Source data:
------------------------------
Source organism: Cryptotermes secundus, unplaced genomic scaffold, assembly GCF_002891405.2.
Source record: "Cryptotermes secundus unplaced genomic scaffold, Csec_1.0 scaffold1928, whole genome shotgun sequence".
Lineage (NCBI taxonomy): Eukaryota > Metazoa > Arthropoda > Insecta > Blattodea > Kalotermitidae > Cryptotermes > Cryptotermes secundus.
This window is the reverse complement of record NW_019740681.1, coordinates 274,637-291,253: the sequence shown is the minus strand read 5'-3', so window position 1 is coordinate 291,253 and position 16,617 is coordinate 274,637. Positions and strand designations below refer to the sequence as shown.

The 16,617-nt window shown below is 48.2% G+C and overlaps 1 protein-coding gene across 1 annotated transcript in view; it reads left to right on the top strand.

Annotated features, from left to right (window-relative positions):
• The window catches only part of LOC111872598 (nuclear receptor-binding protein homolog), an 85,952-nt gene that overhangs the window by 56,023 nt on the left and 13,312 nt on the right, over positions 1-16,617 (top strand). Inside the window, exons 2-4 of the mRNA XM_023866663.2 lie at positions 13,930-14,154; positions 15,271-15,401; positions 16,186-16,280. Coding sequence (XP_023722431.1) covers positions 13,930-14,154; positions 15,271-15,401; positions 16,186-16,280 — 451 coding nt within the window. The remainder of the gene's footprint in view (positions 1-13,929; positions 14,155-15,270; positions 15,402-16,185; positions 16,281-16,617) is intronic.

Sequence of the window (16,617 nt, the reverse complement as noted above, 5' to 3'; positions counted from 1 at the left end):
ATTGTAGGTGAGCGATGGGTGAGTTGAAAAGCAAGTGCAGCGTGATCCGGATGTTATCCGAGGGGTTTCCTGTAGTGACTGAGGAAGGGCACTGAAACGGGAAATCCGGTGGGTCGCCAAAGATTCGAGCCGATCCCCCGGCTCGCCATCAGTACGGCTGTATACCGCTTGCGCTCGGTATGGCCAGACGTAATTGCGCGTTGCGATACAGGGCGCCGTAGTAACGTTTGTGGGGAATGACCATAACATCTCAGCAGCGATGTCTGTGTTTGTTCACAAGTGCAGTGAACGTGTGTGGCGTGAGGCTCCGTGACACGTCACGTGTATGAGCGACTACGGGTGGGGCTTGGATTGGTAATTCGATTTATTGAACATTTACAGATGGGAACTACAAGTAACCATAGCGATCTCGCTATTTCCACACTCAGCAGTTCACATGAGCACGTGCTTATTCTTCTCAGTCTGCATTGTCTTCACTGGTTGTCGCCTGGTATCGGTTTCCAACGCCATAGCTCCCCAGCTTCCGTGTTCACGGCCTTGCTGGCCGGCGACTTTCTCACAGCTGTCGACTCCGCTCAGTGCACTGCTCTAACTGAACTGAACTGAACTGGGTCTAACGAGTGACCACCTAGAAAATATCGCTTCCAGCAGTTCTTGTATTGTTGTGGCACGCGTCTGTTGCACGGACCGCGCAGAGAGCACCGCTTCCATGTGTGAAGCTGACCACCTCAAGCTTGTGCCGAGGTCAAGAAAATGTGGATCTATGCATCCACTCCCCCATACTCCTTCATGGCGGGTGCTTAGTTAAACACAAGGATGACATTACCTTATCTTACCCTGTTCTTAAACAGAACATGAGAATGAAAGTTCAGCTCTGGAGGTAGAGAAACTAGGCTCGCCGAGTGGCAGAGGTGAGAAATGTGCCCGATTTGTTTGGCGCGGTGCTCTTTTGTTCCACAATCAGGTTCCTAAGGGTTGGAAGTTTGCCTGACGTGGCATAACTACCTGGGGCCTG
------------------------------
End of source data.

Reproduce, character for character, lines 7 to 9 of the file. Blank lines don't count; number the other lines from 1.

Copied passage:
• The window catches only part of LOC111872598 (nuclear receptor-binding protein homolog), an 85,952-nt gene that overhangs the window by 56,023 nt on the left and 13,312 nt on the right, over positions 1-16,617 (top strand). Inside the window, exons 2-4 of the mRNA XM_023866663.2 lie at positions 13,930-14,154; positions 15,271-15,401; positions 16,186-16,280. Coding sequence (XP_023722431.1) covers positions 13,930-14,154; positions 15,271-15,401; positions 16,186-16,280 — 451 coding nt within the window. The remainder of the gene's footprint in view (positions 1-13,929; positions 14,155-15,270; positions 15,402-16,185; positions 16,281-16,617) is intronic.

Sequence of the window (16,617 nt, the reverse complement as noted above, 5' to 3'; positions counted from 1 at the left end):
ATTGTAGGTGAGCGATGGGTGAGTTGAAAAGCAAGTGCAGCGTGATCCGGATGTTATCCGAGGGGTTTCCTGTAGTGACTGAGGAAGGGCACTGAAACGGGAAATCCGGTGGGTCGCCAAAGATTCGAGCCGATCCCCCGGCTCGCCATCAGTACGGCTGTATACCGCTTGCGCTCGGTATGGCCAGACGTAATTGCGCGTTGCGATACAGGGCGCCGTAGTAACGTTTGTGGGGAATGACCATAACATCTCAGCAGCGATGTCTGTGTTTGTTCACAAGTGCAGTGAACGTGTGTGGCGTGAGGCTCCGTGACACGTCACGTGTATGAGCGACTACGGGTGGGGCTTGGATTGGTAATTCGATTTATTGAACATTTACAGATGGGAACTACAAGTAACCATAGCGATCTCGCTATTTCCACACTCAGCAGTTCACATGAGCACGTGCTTATTCTTCTCAGTCTGCATTGTCTTCACTGGTTGTCGCCTGGTATCGGTTTCCAACGCCATAGCTCCCCAGCTTCCGTGTTCACGGCCTTGCTGGCCGGCGACTTTCTCACAGCTGTCGACTCCGCTCAGTGCACTGCTCTAACTGAACTGAACTGAACTGGGTCTAACGAGTGACCACCTAGAAAATATCGCTTCCAGCAGTTCTTGTATTGTTGTGGCACGCGTCTGTTGCACGGACCGCGCAGAGAGCACCGCTTCCATGTGTGAAGCTGACCACCTCAAGCTTGTGCCGAGGTCAAGAAAATGTGGATCTATGCATCCACTCCCCCATACTCCTTCATGGCGGGTGCTTAGTTAAACACAAGGATGACATTACCTTATCTTACCCTGTTCTTAAACAGAACATGAGAATGAAAGTTCAGCTCTGGAGGTAGAGAAACTAGGCTCGCCGAGTGGCAGAGGTGAGAAATGTGCCCGATTTGTTTGGCGCGGTGCTCTTTTGTTCCACAATCAGGTTCCTAAGGGTTGGAAGTTTGCCTGACGTGGCATAACTACCTGGGGCCTG